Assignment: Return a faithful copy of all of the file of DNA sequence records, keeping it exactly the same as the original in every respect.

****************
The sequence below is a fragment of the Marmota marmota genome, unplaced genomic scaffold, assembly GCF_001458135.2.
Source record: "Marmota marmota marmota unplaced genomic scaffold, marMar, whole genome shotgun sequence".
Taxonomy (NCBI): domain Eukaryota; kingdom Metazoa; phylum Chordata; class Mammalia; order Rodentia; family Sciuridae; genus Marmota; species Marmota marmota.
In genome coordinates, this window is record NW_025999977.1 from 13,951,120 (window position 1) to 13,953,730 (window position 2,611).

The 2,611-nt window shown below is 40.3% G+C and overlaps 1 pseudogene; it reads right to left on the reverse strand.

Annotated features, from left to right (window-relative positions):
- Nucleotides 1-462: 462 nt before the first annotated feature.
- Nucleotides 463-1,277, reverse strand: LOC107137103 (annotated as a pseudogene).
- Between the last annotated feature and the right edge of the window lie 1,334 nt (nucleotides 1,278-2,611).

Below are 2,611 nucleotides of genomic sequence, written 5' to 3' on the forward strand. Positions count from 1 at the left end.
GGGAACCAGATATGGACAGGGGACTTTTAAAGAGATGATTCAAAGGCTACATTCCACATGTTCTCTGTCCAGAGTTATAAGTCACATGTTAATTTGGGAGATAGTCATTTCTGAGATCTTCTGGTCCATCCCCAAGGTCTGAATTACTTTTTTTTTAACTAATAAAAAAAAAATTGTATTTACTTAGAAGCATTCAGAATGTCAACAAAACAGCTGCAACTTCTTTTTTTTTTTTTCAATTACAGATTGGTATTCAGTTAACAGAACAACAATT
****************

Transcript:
The sequence below is a fragment of the Marmota marmota genome, unplaced genomic scaffold, assembly GCF_001458135.2.
Source record: "Marmota marmota marmota unplaced genomic scaffold, marMar, whole genome shotgun sequence".
Taxonomy (NCBI): domain Eukaryota; kingdom Metazoa; phylum Chordata; class Mammalia; order Rodentia; family Sciuridae; genus Marmota; species Marmota marmota.
In genome coordinates, this window is record NW_025999977.1 from 13,951,120 (window position 1) to 13,953,730 (window position 2,611).

The 2,611-nt window shown below is 40.3% G+C and overlaps 1 pseudogene; it reads right to left on the reverse strand.

Annotated features, from left to right (window-relative positions):
- Nucleotides 1-462: 462 nt before the first annotated feature.
- Nucleotides 463-1,277, reverse strand: LOC107137103 (annotated as a pseudogene).
- Between the last annotated feature and the right edge of the window lie 1,334 nt (nucleotides 1,278-2,611).

Below are 2,611 nucleotides of genomic sequence, written 5' to 3' on the forward strand. Positions count from 1 at the left end.
GGGAACCAGATATGGACAGGGGACTTTTAAAGAGATGATTCAAAGGCTACATTCCACATGTTCTCTGTCCAGAGTTATAAGTCACATGTTAATTTGGGAGATAGTCATTTCTGAGATCTTCTGGTCCATCCCCAAGGTCTGAATTACTTTTTTTTTAACTAATAAAAAAAAAATTGTATTTACTTAGAAGCATTCAGAATGTCAACAAAACAGCTGCAACTTCTTTTTTTTTTTTTCAATTACAGATTGGTATTCAGTTAACAGAACAACAATT